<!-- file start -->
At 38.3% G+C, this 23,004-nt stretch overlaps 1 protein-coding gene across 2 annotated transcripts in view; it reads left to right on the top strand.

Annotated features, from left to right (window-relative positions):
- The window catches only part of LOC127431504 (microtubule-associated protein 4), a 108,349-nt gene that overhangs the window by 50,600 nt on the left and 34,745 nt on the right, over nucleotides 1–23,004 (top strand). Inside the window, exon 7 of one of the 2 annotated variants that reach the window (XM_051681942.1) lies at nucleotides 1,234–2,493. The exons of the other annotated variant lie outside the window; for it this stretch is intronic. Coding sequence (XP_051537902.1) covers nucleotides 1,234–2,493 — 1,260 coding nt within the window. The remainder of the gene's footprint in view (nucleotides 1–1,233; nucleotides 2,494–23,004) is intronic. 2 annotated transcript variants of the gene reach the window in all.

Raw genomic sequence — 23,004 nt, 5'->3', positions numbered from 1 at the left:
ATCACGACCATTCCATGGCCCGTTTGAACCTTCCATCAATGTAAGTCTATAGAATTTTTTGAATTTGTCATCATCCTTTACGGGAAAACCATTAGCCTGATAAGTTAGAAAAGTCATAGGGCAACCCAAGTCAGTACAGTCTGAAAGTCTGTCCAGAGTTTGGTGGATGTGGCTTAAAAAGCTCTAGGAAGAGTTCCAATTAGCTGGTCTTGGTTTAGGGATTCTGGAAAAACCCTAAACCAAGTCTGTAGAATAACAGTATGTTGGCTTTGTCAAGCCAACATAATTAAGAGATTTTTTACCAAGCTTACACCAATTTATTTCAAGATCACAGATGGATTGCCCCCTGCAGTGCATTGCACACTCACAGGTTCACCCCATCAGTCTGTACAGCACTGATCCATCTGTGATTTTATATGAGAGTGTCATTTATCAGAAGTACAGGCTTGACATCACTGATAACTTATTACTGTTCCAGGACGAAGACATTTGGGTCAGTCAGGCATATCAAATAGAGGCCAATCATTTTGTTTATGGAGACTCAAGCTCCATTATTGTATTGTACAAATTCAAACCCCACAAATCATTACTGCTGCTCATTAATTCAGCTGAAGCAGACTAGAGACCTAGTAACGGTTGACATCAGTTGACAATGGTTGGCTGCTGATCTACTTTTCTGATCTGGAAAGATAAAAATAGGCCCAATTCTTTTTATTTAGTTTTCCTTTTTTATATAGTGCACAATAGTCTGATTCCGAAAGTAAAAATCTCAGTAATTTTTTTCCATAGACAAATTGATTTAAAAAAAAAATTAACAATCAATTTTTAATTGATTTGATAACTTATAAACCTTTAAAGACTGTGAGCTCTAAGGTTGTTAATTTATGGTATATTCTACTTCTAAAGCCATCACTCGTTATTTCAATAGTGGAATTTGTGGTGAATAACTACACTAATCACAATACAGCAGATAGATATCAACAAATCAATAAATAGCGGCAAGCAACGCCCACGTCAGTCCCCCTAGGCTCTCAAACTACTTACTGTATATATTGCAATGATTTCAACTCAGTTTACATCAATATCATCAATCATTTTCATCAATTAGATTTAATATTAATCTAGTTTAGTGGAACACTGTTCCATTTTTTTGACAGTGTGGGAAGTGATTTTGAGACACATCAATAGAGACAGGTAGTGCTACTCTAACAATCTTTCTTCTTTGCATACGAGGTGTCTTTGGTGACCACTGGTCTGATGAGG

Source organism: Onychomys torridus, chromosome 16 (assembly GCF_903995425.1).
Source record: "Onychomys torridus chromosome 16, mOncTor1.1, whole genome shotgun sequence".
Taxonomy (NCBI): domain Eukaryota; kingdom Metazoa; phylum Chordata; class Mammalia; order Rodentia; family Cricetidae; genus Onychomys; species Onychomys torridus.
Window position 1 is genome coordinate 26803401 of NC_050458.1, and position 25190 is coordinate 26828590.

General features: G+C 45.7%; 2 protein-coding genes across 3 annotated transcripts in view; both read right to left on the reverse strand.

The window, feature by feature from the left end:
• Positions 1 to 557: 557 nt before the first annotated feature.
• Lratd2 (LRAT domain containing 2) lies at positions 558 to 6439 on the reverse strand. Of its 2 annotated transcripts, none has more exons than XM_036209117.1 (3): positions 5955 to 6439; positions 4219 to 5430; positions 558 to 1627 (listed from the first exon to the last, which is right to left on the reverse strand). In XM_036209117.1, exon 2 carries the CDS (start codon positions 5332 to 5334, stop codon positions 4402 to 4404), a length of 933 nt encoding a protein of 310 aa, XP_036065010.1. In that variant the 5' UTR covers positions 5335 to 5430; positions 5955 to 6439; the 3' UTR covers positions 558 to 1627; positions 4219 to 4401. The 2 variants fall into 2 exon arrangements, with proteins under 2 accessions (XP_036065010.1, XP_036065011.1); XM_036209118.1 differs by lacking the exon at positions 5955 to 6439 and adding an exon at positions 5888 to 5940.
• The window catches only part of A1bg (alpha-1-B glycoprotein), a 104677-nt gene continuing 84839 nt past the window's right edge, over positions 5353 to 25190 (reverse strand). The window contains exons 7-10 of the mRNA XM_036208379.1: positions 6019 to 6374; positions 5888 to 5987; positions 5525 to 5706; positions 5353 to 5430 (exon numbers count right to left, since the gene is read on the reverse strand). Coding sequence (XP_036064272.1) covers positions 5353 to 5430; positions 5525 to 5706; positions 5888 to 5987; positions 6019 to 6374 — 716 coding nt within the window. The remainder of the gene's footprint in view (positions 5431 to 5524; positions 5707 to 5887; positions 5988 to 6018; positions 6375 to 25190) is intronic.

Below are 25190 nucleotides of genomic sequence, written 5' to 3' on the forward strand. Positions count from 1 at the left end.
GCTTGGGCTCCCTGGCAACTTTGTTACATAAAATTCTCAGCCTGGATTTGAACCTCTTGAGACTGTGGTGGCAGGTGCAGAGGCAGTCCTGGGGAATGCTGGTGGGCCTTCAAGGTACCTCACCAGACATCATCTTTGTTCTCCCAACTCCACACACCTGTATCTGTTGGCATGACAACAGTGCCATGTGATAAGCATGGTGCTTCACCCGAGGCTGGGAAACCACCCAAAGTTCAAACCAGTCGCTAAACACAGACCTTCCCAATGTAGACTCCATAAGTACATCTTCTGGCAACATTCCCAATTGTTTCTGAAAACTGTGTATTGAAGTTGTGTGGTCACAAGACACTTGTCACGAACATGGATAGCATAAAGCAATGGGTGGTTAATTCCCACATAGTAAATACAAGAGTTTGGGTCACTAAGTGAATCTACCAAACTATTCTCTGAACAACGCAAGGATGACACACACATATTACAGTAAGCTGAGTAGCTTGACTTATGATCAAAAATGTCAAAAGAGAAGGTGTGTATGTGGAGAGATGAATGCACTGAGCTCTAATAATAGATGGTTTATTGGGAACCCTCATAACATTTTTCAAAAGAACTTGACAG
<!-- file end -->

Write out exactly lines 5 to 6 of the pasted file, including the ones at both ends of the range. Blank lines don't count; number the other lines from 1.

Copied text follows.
ATCACGACCATTCCATGGCCCGTTTGAACCTTCCATCAATGTAAGTCTATAGAATTTTTTGAATTTGTCATCATCCTTTACGGGAAAACCATTAGCCTGATAAGTTAGAAAAGTCATAGGGCAACCCAAGTCAGTACAGTCTGAAAGTCTGTCCAGAGTTTGGTGGATGTGGCTTAAAAAGCTCTAGGAAGAGTTCCAATTAGCTGGTCTTGGTTTAGGGATTCTGGAAAAACCCTAAACCAAGTCTGTAGAATAACAGTATGTTGGCTTTGTCAAGCCAACATAATTAAGAGATTTTTTACCAAGCTTACACCAATTTATTTCAAGATCACAGATGGATTGCCCCCTGCAGTGCATTGCACACTCACAGGTTCACCCCATCAGTCTGTACAGCACTGATCCATCTGTGATTTTATATGAGAGTGTCATTTATCAGAAGTACAGGCTTGACATCACTGATAACTTATTACTGTTCCAGGACGAAGACATTTGGGTCAGTCAGGCATATCAAATAGAGGCCAATCATTTTGTTTATGGAGACTCAAGCTCCATTATTGTATTGTACAAATTCAAACCCCACAAATCATTACTGCTGCTCATTAATTCAGCTGAAGCAGACTAGAGACCTAGTAACGGTTGACATCAGTTGACAATGGTTGGCTGCTGATCTACTTTTCTGATCTGGAAAGATAAAAATAGGCCCAATTCTTTTTATTTAGTTTTCCTTTTTTATATAGTGCACAATAGTCTGATTCCGAAAGTAAAAATCTCAGTAATTTTTTTCCATAGACAAATTGATTTAAAAAAAAAATTAACAATCAATTTTTAATTGATTTGATAACTTATAAACCTTTAAAGACTGTGAGCTCTAAGGTTGTTAATTTATGGTATATTCTACTTCTAAAGCCATCACTCGTTATTTCAATAGTGGAATTTGTGGTGAATAACTACACTAATCACAATACAGCAGATAGATATCAACAAATCAATAAATAGCGGCAAGCAACGCCCACGTCAGTCCCCCTAGGCTCTCAAACTACTTACTGTATATATTGCAATGATTTCAACTCAGTTTACATCAATATCATCAATCATTTTCATCAATTAGATTTAATATTAATCTAGTTTAGTGGAACACTGTTCCATTTTTTTGACAGTGTGGGAAGTGATTTTGAGACACATCAATAGAGACAGGTAGTGCTACTCTAACAATCTTTCTTCTTTGCATACGAGGTGTCTTTGGTGACCACTGGTCTGATGAGG

Source organism: Onychomys torridus, chromosome 16 (assembly GCF_903995425.1).